The group really helped me, sharing made me a new person. The client was trying to describe the way that being in group counseling had benefited them. I am a believer in group therapy. I have seen the things that happen when a group is on task and working. The clients can see it also.
There is a saying in groups that “we are only as sick as our secrets.” One powerful way in which groups can help people is to allow them to tell their story in a supportive environment. When it works it can be magic.
Twelve step groups are self-help group’s not professional therapy. But in the addiction field we quickly learned the value of being in a group that understood what you are going through and who were all supportive of your recovery. In mental health groups we see the same results. People all sharing about their life struggles makes us feel more connected and less alone. Powerful things happen in peer support groups.
Some professionals are leery of groups. They have suggested to me that group counseling is a lessor sort. They tell me that “real therapy” takes place with one client and one therapist in the room. I try to avoid arguing. Then why do we do couples counseling and family counseling if it is best done in an individual session I ask? I try to listen politely to their answers.
Most of life is about relationships. We are wounded in our relationships and most often we are healed by a helping, supportive relationship. Sometimes that relationship is a counselor, sometimes it is a group.
Not all groups are safe places to tell your most painful life events. In therapy groups it is up to the leader to make groups a safe place. In self-help groups it can be riskier. We talk about confidentiality and anonymity but that is no guarantee that someone will not break the rules and repeat what another person said. The longer the group has been together the safer people feel but it is never without risks.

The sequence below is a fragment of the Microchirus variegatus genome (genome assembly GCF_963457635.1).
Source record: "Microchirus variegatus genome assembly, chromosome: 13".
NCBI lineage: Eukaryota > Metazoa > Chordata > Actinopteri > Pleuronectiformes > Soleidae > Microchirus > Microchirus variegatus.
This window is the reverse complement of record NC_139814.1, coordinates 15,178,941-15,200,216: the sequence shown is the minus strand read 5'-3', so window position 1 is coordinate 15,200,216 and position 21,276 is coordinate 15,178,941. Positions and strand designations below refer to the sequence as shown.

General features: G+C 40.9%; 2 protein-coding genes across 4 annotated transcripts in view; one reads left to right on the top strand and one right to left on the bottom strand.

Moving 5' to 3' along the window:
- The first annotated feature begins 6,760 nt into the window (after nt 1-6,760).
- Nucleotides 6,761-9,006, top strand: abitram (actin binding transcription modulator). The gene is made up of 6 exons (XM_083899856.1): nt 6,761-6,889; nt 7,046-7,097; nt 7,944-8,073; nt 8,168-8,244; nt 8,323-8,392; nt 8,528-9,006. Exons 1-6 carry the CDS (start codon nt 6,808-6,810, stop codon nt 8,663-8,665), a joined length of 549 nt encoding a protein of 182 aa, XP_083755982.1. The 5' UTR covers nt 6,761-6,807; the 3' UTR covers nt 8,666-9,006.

What I often see happen is that people try to keep things secret in group that everyone else in group knew already. When someone is arrested for a DUI it is in the paper, when they come to group they hint vaguely about a self-control problem and demand confidentiality.
More than once a client has told me something in a private session and then a few weeks later their courage now turned up a notch, they tell the whole group. In most every case the result was that the group understood and supported them in their disclosure and the person, now having publically admitted their defects of character, finds they have unburdened themselves and are no longer keep in pain by that secret.
Some of us have spent our whole life’s trying to hide our true selves from others. There is something very freeing about opening up and sharing about our total selves, warts and all. People who have to hide themselves from others not only cover up their flaws, they cover up their endearing qualities also.
Sharing who you really are can indeed make you a whole new person.